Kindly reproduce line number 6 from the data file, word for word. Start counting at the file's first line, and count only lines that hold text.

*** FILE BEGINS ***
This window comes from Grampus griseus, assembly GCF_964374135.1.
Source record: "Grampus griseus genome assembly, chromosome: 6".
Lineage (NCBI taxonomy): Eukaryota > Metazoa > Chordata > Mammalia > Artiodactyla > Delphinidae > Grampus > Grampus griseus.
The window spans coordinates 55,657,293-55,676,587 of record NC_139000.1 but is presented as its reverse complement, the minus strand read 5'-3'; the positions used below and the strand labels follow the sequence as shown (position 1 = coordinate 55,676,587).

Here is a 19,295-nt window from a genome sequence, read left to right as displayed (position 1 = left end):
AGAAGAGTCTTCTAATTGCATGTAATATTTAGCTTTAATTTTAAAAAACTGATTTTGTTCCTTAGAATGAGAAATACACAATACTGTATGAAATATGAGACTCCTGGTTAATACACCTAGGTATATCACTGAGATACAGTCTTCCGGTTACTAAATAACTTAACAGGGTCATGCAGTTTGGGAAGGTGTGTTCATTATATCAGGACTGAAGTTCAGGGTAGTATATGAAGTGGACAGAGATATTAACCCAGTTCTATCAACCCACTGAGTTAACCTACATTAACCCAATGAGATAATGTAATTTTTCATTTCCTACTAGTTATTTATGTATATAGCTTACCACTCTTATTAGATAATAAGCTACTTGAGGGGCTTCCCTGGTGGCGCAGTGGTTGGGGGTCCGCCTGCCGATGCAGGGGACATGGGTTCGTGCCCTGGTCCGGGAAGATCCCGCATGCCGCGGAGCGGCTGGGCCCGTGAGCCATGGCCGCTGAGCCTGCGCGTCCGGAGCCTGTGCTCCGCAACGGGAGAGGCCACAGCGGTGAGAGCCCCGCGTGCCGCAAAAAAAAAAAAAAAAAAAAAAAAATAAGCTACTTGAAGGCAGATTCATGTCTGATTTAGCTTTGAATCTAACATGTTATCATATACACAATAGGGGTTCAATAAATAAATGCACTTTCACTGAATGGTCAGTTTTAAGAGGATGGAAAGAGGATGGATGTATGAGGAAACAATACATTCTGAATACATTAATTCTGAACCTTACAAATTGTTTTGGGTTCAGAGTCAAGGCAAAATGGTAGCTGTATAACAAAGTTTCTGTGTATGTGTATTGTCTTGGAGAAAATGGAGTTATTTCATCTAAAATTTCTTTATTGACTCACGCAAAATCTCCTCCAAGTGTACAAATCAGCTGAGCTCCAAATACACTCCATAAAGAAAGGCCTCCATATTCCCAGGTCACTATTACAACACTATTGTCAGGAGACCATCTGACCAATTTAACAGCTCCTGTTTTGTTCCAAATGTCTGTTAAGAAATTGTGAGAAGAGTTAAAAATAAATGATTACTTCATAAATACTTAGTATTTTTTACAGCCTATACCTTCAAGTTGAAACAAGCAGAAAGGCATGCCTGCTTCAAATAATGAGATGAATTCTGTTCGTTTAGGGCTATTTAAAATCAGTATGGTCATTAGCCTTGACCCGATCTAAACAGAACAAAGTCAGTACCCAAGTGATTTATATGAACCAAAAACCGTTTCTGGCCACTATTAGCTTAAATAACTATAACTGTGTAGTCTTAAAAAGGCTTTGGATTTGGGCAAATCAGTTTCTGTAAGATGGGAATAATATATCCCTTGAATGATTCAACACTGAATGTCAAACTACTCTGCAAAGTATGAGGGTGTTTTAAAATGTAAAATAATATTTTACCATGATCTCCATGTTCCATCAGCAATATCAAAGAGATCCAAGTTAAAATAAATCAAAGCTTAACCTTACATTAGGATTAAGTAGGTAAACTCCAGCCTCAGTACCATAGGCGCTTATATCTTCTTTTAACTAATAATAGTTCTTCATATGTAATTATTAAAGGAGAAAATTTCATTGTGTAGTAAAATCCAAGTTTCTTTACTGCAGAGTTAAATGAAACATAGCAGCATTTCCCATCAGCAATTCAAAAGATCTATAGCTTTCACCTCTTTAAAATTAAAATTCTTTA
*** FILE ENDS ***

AGAAGAGTCTTCTAATTGCATGTAATATTTAGCTTTAATTTTAAAAAACTGATTTTGTTCCTTAGAATGAGAAATACACAATACTGTATGAAATATGAGACTCCTGGTTAATACACCTAGGTATATCACTGAGATACAGTCTTCCGGTTACTAAATAACTTAACAGGGTCATGCAGTTTGGGAAGGTGTGTTCATTATATCAGGACTGAAGTTCAGGGTAGTATATGAAGTGGACAGAGATATTAACCCAGTTCTATCAACCCACTGAGTTAACCTACATTAACCCAATGAGATAATGTAATTTTTCATTTCCTACTAGTTATTTATGTATATAGCTTACCACTCTTATTAGATAATAAGCTACTTGAGGGGCTTCCCTGGTGGCGCAGTGGTTGGGGGTCCGCCTGCCGATGCAGGGGACATGGGTTCGTGCCCTGGTCCGGGAAGATCCCGCATGCCGCGGAGCGGCTGGGCCCGTGAGCCATGGCCGCTGAGCCTGCGCGTCCGGAGCCTGTGCTCCGCAACGGGAGAGGCCACAGCGGTGAGAGCCCCGCGTGCCGCAAAAAAAAAAAAAAAAAAAAAAAAATAAGCTACTTGAAGGCAGATTCATGTCTGATTTAGCTTTGAATCTAACATGTTATCATATACACAATAGGGGTTCAATAAATAAATGCACTTTCACTGAATGGTCAGTTTTAAGAGGATGGAAAGAGGATGGATGTATGAGGAAACAATACATTCTGAATACATTAATTCTGAACCTTACAAATTGTTTTGGGTTCAGAGTCAAGGCAAAATGGTAGCTGTATAACAAAGTTTCTGTGTATGTGTATTGTCTTGGAGAAAATGGAGTTATTTCATCTAAAATTTCTTTATTGACTCACGCAAAATCTCCTCCAAGTGTACAAATCAGCTGAGCTCCAAATACACTCCATAAAGAAAGGCCTCCATATTCCCAGGTCACTATTACAACACTATTGTCAGGAGACCATCTGACCAATTTAACAGCTCCTGTTTTGTTCCAAATGTCTGTTAAGAAATTGTGAGAAGAGTTAAAAATAAATGATTACTTCATAAATACTTAGTATTTTTTACAGCCTATACCTTCAAGTTGAAACAAGCAGAAAGGCATGCCTGCTTCAAATAATGAGATGAATTCTGTTCGTTTAGGGCTATTTAAAATCAGTATGGTCATTAGCCTTGACCCGATCTAAACAGAACAAAGTCAGTACCCAAGTGATTTATATGAACCAAAAACCGTTTCTGGCCACTATTAGCTTAAATAACTATAACTGTGTAGTCTTAAAAAGGCTTTGGATTTGGGCAAATCAGTTTCTGTAAGATGGGAATAATATATCCCTTGAATGATTCAACACTGAATGTCAAACTACTCTGCAAAGTATGAGGGTGTTTTAAAATGTAAAATAATATTTTACCATGATCTCCATGTTCCATCAGCAATATCAAAGAGATCCAAGTTAAAATAAATCAAAGCTTAACCTTACATTAGGATTAAGTAGGTAAACTCCAGCCTCAGTACCATAGGCGCTTATATCTTCTTTTAACTAATAATAGTTCTTCATATGTAATTATTAAAGGAGAAAATTTCATTGTGTAGTAAAATCCAAGTTTCTTTACTGCAGAGTTAAATGAAACATAGCAGCATTTCCCATCAGCAATTCAAAAGATCTATAGCTTTCACCTCTTTAAAATTAAAATTCTTTA